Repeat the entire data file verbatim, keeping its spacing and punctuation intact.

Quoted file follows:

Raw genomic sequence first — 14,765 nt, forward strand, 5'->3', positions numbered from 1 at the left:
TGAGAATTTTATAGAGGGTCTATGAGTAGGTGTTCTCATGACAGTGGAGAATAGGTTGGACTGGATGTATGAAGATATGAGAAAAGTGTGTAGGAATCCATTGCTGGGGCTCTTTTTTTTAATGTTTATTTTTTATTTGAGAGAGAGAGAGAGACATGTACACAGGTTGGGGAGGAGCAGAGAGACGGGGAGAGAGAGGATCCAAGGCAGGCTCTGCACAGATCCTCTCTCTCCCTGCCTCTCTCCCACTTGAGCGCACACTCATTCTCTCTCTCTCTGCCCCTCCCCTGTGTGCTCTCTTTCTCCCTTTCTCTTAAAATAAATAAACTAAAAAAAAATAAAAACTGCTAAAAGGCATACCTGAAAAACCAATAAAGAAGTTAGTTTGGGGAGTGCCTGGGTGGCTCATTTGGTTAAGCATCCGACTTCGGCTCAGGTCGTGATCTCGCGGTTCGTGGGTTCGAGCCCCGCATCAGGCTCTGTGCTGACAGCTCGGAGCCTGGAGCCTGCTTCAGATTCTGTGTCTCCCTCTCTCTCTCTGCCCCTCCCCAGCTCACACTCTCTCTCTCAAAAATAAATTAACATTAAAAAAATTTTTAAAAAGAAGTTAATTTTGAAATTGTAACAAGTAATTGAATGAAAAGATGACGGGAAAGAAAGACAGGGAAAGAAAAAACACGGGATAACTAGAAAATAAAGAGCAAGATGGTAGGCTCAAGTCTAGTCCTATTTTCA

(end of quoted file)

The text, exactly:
Raw genomic sequence first — 14,765 nt, forward strand, 5'->3', positions numbered from 1 at the left:
TGAGAATTTTATAGAGGGTCTATGAGTAGGTGTTCTCATGACAGTGGAGAATAGGTTGGACTGGATGTATGAAGATATGAGAAAAGTGTGTAGGAATCCATTGCTGGGGCTCTTTTTTTTAATGTTTATTTTTTATTTGAGAGAGAGAGAGAGACATGTACACAGGTTGGGGAGGAGCAGAGAGACGGGGAGAGAGAGGATCCAAGGCAGGCTCTGCACAGATCCTCTCTCTCCCTGCCTCTCTCCCACTTGAGCGCACACTCATTCTCTCTCTCTCTGCCCCTCCCCTGTGTGCTCTCTTTCTCCCTTTCTCTTAAAATAAATAAACTAAAAAAAAATAAAAACTGCTAAAAGGCATACCTGAAAAACCAATAAAGAAGTTAGTTTGGGGAGTGCCTGGGTGGCTCATTTGGTTAAGCATCCGACTTCGGCTCAGGTCGTGATCTCGCGGTTCGTGGGTTCGAGCCCCGCATCAGGCTCTGTGCTGACAGCTCGGAGCCTGGAGCCTGCTTCAGATTCTGTGTCTCCCTCTCTCTCTCTGCCCCTCCCCAGCTCACACTCTCTCTCTCAAAAATAAATTAACATTAAAAAAATTTTTAAAAAGAAGTTAATTTTGAAATTGTAACAAGTAATTGAATGAAAAGATGACGGGAAAGAAAGACAGGGAAAGAAAAAACACGGGATAACTAGAAAATAAAGAGCAAGATGGTAGGCTCAAGTCTAGTCCTATTTTCA